AML, without maturation is responsible for about 10% of cases of AML, usually in adults. Azurophilic granules and Auer rods in the cytoplasm of the blasts may suggest their myeloid nature; in other cases, the blasts resemble lymphoblasts, from which they are differentiated by positivity to MPO stains or Sudan black in at least 3% of blast cells.
AML with maturation constitutes about 30% to 45% of cases of AML and may occur in all ages. Blasts may show azurophilic granules and Auer rods, and evidence of maturation is present with >10% of the marrow cells being promyelocytes, myelocytes, and mature neutrophils and <20% being monocytes. The neutrophils may show abnormally increased or decreased segmentation and lobulation. Basophils, eosinophils, and mast cells may be increased.
Acute myelomonocytic leukemia accounts for about 15% to 25% of AML, usually in the elderly and sometimes in patients who have had preceding chronic myelomonocytic leukemia. Both neutrophilic and monocytic cells and their precursors are present, each constituting at least 20% of the marrow cells. Circulating monocytes may be numerous (≥ 5 × 109/L). Monoblasts are large cells with round nuclei containing one or more prominent nucleoli and abundant basophilic cytoplasm, sometimes with fine azurophilic granules, vacuoles, and pseudopod formation. Promonocytes have a less basophilic and more granulated cytoplasm, containing occasional vacuoles and azurophilic granules. The nuclei are irregular and indented.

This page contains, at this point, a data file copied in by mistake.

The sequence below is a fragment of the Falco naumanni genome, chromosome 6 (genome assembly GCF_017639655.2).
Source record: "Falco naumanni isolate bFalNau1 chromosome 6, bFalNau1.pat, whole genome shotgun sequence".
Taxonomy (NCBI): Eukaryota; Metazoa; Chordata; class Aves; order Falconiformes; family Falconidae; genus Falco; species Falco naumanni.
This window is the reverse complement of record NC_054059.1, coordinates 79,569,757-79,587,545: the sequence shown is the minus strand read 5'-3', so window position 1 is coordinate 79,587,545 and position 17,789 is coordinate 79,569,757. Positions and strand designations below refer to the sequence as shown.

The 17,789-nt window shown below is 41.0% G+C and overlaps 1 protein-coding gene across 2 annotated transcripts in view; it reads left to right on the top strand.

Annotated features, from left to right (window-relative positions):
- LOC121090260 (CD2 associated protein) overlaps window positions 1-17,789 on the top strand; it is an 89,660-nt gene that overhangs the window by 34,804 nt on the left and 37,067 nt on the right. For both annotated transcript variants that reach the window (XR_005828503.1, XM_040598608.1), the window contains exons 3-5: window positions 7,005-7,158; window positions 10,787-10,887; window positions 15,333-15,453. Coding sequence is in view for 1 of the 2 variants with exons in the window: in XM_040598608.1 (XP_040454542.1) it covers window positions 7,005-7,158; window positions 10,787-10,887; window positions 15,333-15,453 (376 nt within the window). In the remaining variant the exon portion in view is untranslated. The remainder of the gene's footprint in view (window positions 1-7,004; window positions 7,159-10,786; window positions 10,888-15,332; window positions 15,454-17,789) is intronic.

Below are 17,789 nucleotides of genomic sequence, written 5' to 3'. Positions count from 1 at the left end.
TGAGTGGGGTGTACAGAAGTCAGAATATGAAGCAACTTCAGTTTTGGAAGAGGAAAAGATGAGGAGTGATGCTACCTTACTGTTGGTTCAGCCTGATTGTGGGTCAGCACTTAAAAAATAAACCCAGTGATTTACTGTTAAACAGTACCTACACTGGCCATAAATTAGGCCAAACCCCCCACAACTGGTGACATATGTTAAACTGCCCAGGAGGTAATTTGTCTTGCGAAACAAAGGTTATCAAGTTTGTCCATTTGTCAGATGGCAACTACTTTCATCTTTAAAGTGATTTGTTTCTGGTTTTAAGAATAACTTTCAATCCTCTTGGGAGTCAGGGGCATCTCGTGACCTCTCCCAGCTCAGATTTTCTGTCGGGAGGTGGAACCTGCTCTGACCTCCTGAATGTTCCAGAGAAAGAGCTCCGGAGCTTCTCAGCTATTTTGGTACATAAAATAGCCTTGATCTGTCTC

Acute monoblastic and acute monocytic leukemia each account for about 5% of AML, the former more common in children, the latter in adults. In both, at least 80% of the leukemic cells are in the monocytic line. In acute monoblastic leukemia, at least 80% of the monocytic cells are monoblasts; in acute monocytic leukemia, most of them are promonocytes.
Acute erythroid leukemias include two subtypes, erythroleukemia (erythroid/myeloid) and pure erythroid leukemia. The former constitutes about 5% of AML; the latter is very rare. In erythroleukemia, at least 50% of the nucleated cells in the bone marrow are erythroid and at least 20% of the nonerythroid cells are myeloblasts. The erythroid cells are dysplastic, containing multiple and megaloblastoid nuclei, the cytoplasm often possessing poorly delineated, coalescing vacuoles. The myeloblasts are similar to those in AML with and without maturation. Some cases of erythroleukemia evolve from a MDS. In pure erythroid leukemia, >80% of the marrow cells are erythroid. The erythroblasts have deeply basophilic, often agranular, cytoplasm that may contain poorly delineated vacuoles. The round nuclei have fine chromatin and one or more nucleoli.